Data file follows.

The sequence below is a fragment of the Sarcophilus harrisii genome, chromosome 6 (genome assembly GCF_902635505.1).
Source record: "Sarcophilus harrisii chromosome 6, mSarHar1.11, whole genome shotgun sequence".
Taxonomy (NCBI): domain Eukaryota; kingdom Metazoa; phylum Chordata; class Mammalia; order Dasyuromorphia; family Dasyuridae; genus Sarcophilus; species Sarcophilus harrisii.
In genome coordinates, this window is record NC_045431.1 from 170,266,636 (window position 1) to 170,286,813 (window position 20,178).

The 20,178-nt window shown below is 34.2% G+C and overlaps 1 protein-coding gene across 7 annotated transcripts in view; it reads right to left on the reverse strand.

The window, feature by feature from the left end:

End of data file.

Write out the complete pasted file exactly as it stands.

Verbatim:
The sequence below is a fragment of the Sarcophilus harrisii genome, chromosome 6 (genome assembly GCF_902635505.1).
Source record: "Sarcophilus harrisii chromosome 6, mSarHar1.11, whole genome shotgun sequence".
Taxonomy (NCBI): domain Eukaryota; kingdom Metazoa; phylum Chordata; class Mammalia; order Dasyuromorphia; family Dasyuridae; genus Sarcophilus; species Sarcophilus harrisii.
In genome coordinates, this window is record NC_045431.1 from 170,266,636 (window position 1) to 170,286,813 (window position 20,178).

The 20,178-nt window shown below is 34.2% G+C and overlaps 1 protein-coding gene across 7 annotated transcripts in view; it reads right to left on the reverse strand.

The window, feature by feature from the left end: